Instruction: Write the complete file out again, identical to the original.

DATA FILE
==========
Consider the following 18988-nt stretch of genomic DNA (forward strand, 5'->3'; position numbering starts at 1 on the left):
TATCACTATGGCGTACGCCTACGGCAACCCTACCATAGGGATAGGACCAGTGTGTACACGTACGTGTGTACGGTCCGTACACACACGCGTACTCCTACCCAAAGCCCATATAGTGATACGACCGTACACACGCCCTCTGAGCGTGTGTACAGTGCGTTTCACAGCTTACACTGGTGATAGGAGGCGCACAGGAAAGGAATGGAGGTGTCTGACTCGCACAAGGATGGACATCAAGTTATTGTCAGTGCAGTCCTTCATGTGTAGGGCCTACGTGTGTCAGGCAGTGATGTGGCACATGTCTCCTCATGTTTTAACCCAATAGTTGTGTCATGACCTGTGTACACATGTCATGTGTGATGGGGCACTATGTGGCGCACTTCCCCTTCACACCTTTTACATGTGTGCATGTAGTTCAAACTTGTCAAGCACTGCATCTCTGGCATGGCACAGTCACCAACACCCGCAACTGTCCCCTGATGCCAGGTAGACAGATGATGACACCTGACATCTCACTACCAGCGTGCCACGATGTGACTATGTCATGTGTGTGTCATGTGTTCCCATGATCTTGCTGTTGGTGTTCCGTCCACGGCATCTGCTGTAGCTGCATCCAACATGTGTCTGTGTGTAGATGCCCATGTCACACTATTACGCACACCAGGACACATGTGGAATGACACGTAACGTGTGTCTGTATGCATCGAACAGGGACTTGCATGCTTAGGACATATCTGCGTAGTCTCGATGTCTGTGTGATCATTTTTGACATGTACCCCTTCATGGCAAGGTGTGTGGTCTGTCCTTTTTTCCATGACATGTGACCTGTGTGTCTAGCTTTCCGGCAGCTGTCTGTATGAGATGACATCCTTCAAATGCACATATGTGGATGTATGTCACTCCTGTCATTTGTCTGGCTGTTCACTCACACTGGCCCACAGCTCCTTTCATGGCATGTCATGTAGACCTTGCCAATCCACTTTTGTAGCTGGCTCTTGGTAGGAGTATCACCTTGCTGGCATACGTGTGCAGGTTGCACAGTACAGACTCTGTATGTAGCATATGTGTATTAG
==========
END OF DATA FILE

Consider the following 18988-nt stretch of genomic DNA (forward strand, 5'->3'; position numbering starts at 1 on the left):
TATCACTATGGCGTACGCCTACGGCAACCCTACCATAGGGATAGGACCAGTGTGTACACGTACGTGTGTACGGTCCGTACACACACGCGTACTCCTACCCAAAGCCCATATAGTGATACGACCGTACACACGCCCTCTGAGCGTGTGTACAGTGCGTTTCACAGCTTACACTGGTGATAGGAGGCGCACAGGAAAGGAATGGAGGTGTCTGACTCGCACAAGGATGGACATCAAGTTATTGTCAGTGCAGTCCTTCATGTGTAGGGCCTACGTGTGTCAGGCAGTGATGTGGCACATGTCTCCTCATGTTTTAACCCAATAGTTGTGTCATGACCTGTGTACACATGTCATGTGTGATGGGGCACTATGTGGCGCACTTCCCCTTCACACCTTTTACATGTGTGCATGTAGTTCAAACTTGTCAAGCACTGCATCTCTGGCATGGCACAGTCACCAACACCCGCAACTGTCCCCTGATGCCAGGTAGACAGATGATGACACCTGACATCTCACTACCAGCGTGCCACGATGTGACTATGTCATGTGTGTGTCATGTGTTCCCATGATCTTGCTGTTGGTGTTCCGTCCACGGCATCTGCTGTAGCTGCATCCAACATGTGTCTGTGTGTAGATGCCCATGTCACACTATTACGCACACCAGGACACATGTGGAATGACACGTAACGTGTGTCTGTATGCATCGAACAGGGACTTGCATGCTTAGGACATATCTGCGTAGTCTCGATGTCTGTGTGATCATTTTTGACATGTACCCCTTCATGGCAAGGTGTGTGGTCTGTCCTTTTTTCCATGACATGTGACCTGTGTGTCTAGCTTTCCGGCAGCTGTCTGTATGAGATGACATCCTTCAAATGCACATATGTGGATGTATGTCACTCCTGTCATTTGTCTGGCTGTTCACTCACACTGGCCCACAGCTCCTTTCATGGCATGTCATGTAGACCTTGCCAATCCACTTTTGTAGCTGGCTCTTGGTAGGAGTATCACCTTGCTGGCATACGTGTGCAGGTTGCACAGTACAGACTCTGTATGTAGCATATGTGTATTAG